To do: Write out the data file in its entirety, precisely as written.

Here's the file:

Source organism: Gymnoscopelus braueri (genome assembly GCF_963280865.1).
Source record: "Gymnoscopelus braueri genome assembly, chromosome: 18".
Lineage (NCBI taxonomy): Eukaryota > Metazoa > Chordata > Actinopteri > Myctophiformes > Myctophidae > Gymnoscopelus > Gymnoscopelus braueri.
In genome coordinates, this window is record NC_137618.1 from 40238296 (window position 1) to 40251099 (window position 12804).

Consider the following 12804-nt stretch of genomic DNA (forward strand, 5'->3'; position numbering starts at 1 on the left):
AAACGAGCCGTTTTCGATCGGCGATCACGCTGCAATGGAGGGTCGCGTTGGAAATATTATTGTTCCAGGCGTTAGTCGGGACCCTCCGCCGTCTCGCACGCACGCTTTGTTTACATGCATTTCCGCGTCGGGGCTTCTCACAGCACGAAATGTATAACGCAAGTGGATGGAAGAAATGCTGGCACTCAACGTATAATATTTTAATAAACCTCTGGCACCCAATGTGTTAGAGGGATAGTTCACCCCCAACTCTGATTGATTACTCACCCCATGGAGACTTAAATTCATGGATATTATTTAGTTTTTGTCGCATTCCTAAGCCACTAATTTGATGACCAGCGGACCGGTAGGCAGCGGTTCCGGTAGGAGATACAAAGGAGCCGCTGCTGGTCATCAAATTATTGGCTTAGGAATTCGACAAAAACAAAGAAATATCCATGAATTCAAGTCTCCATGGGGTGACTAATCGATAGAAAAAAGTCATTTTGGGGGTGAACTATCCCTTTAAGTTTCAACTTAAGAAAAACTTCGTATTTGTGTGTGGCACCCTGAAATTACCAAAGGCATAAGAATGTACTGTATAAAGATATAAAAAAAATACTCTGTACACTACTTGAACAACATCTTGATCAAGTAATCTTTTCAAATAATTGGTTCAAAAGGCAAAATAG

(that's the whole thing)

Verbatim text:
Source organism: Gymnoscopelus braueri (genome assembly GCF_963280865.1).
Source record: "Gymnoscopelus braueri genome assembly, chromosome: 18".
Lineage (NCBI taxonomy): Eukaryota > Metazoa > Chordata > Actinopteri > Myctophiformes > Myctophidae > Gymnoscopelus > Gymnoscopelus braueri.
In genome coordinates, this window is record NC_137618.1 from 40238296 (window position 1) to 40251099 (window position 12804).

Consider the following 12804-nt stretch of genomic DNA (forward strand, 5'->3'; position numbering starts at 1 on the left):
AAACGAGCCGTTTTCGATCGGCGATCACGCTGCAATGGAGGGTCGCGTTGGAAATATTATTGTTCCAGGCGTTAGTCGGGACCCTCCGCCGTCTCGCACGCACGCTTTGTTTACATGCATTTCCGCGTCGGGGCTTCTCACAGCACGAAATGTATAACGCAAGTGGATGGAAGAAATGCTGGCACTCAACGTATAATATTTTAATAAACCTCTGGCACCCAATGTGTTAGAGGGATAGTTCACCCCCAACTCTGATTGATTACTCACCCCATGGAGACTTAAATTCATGGATATTATTTAGTTTTTGTCGCATTCCTAAGCCACTAATTTGATGACCAGCGGACCGGTAGGCAGCGGTTCCGGTAGGAGATACAAAGGAGCCGCTGCTGGTCATCAAATTATTGGCTTAGGAATTCGACAAAAACAAAGAAATATCCATGAATTCAAGTCTCCATGGGGTGACTAATCGATAGAAAAAAGTCATTTTGGGGGTGAACTATCCCTTTAAGTTTCAACTTAAGAAAAACTTCGTATTTGTGTGTGGCACCCTGAAATTACCAAAGGCATAAGAATGTACTGTATAAAGATATAAAAAAAATACTCTGTACACTACTTGAACAACATCTTGATCAAGTAATCTTTTCAAATAATTGGTTCAAAAGGCAAAATAG